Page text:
Hyperbaric Oxygen Therapy of Acute Ischemic Stroke
To the Editor:
We read with interest the review article by Hankey et al.1 In an attempt to assess the treatment of acute stroke with hyperbaric oxygen (HBO) the authors performed a review of 3 trials. Although we agree with the statement that there is no level I data to support the use of HBO in the treatment of acute ischemic stroke, we would like to emphasize that the trials evaluated by the authors were not adequate to support their conclusion.
First, none of these studies actually enrolled patients during what most neurologists would accept as the acute period of ischemic stroke. Two of the trials looked at patients presenting up to 24 hours after symptom onset, and the third allowed enrollment up to 2 weeks after stroke onset. Multiple trials with acute stroke therapies have clearly shown that the benefit to a penumbra is limited after the first few hours of ischemia. Numerous animal studies investigating HBO therapy of acute cerebral ischemia have also shown that the benefit of HBO is limited to the first several hours after the onset of ischemia.2
Secondly, the doses and controls were also not appropriate for the evaluation of HBO treatment of acute ischemic stroke. The authors state, “HBOT is the therapeutic administration of 100% oxygen at pressures >1 atmosphere” and “treatments involve pressurization to between 152 and 304 kPa” (1.5 to 3.0 ATA). This definition allows for doses much lower than the standard protocol for all approved indications of HBO in human clinical use which is 2.0 to 2.4 ATA.3 Indeed, numerous animal studies have suggested that if HBO is to be effective in the treatment of ischemic stroke, it must be applied at doses of 2 to 3 ATA and administered in the first several hours of ischemia. In 2 of the reported trials the dose used was 1.5 ATA.4,5 The authors misreported the study design of the Nighoghossian trial in the original Cochrane article,6 stating that 2.5 ATA of oxygen was given with 2.5 ATA of air as a control when the trial actually used 1.5 ATA of oxygen and air at “a slight pressure increase” as a control. Such a significant error calls the entire report into question. Also, the control group in Anderson et al actually received hyperbaric air as opposed to oxygen, which has been shown in animal studies to be of intermediate benefit between hyperbaric oxygen and no treatment. Thus, these 3 studies have not assessed whether hyperbaric oxygen therapy is effective in acute ischemic stroke.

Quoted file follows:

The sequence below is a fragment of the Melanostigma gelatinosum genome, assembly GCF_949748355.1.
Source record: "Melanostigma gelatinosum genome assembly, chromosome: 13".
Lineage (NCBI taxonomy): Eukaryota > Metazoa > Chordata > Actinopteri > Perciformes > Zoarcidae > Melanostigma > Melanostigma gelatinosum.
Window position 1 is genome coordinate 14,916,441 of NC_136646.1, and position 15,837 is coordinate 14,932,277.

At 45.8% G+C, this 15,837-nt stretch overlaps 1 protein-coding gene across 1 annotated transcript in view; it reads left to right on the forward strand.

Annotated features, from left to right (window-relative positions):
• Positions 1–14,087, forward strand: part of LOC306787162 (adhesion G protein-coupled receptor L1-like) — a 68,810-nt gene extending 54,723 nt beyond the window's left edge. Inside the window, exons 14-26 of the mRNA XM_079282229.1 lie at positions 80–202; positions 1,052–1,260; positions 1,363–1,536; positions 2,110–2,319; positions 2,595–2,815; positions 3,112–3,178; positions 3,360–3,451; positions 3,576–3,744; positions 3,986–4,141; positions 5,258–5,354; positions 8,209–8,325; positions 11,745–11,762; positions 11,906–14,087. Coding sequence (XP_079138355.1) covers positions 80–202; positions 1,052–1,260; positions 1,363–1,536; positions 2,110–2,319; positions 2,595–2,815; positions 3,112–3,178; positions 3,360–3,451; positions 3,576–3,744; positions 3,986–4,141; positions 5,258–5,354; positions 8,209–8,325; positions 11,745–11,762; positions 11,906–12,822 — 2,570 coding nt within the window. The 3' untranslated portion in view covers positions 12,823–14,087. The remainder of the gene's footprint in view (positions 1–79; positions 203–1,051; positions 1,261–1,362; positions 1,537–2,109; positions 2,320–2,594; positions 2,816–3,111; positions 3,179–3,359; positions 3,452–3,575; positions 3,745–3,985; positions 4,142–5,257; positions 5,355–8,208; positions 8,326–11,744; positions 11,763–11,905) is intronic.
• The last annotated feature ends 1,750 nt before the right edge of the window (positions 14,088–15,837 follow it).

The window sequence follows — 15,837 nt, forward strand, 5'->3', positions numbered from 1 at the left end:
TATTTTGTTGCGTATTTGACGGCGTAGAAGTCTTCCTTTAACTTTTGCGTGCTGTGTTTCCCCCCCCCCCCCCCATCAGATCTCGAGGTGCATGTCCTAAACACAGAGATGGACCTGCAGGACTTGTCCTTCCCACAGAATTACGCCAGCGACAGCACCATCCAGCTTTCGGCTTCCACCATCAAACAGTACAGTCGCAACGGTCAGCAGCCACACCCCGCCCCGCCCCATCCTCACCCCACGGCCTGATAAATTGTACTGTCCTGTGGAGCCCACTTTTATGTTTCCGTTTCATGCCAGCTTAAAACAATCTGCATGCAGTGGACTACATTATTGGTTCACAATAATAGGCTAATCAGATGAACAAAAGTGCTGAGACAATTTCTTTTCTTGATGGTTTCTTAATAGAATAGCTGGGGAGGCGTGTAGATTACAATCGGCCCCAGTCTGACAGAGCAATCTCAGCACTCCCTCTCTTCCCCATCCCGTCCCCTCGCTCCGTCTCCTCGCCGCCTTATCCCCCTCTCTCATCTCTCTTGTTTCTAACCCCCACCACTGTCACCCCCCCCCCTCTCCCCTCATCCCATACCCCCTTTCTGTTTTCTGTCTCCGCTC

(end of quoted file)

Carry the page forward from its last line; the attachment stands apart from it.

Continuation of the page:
The strength of any metaanalysis or review article depends on the number and quality of clinical trials or articles reviewed. In this particular article the authors reviewed 3 articles and made a statement that there is no evidence at this stage to support HBO in acute stroke. At this stage of the evidence we feel it is too early to make any conclusions regarding HBO. In fact, there have been no randomized controlled studies which have appropriately evaluated HBO for acute ischemic stroke, and thus no statement should be made about this as-yet untested modality.
Hankey GJ, Bennett MH, Wasiak J, French C, Kranke P, Schnabel A. Hyperbaric oxygen therapy for acute ischemic stroke. Stroke. 2006; 37: 1953–1954.
Hyperbaric Medicine Practice. Kindwall EP, Whelan HT, eds. Flagstaff, Arizona: Best Publishing; 1999.
Anderson DC, Bottini AG, Jagiella WM, Westphal B, Ford S, Rockswold GL, Loewenson RB. A pilot study of hyperbaric oxygen in the treatment of human stroke. Stroke. 1991; 22: 1137–1142.
Nighoghossian N, Trouillas P, Adeleine P, Salford F. Hyperbaric oxygen in the treatment of acute ischemic stroke: a double-blind pilot study. Stroke. 1995; 26: 1369–1372.
Bennett MH, Wasiak J, Schnabel A, Kranke P, French C. Hyperbaric oxygen therapy for acute ischemic stroke. The Cochrane Database of Systematic Reviews. 2005, Issue 3. Art. No.: CD004954.3.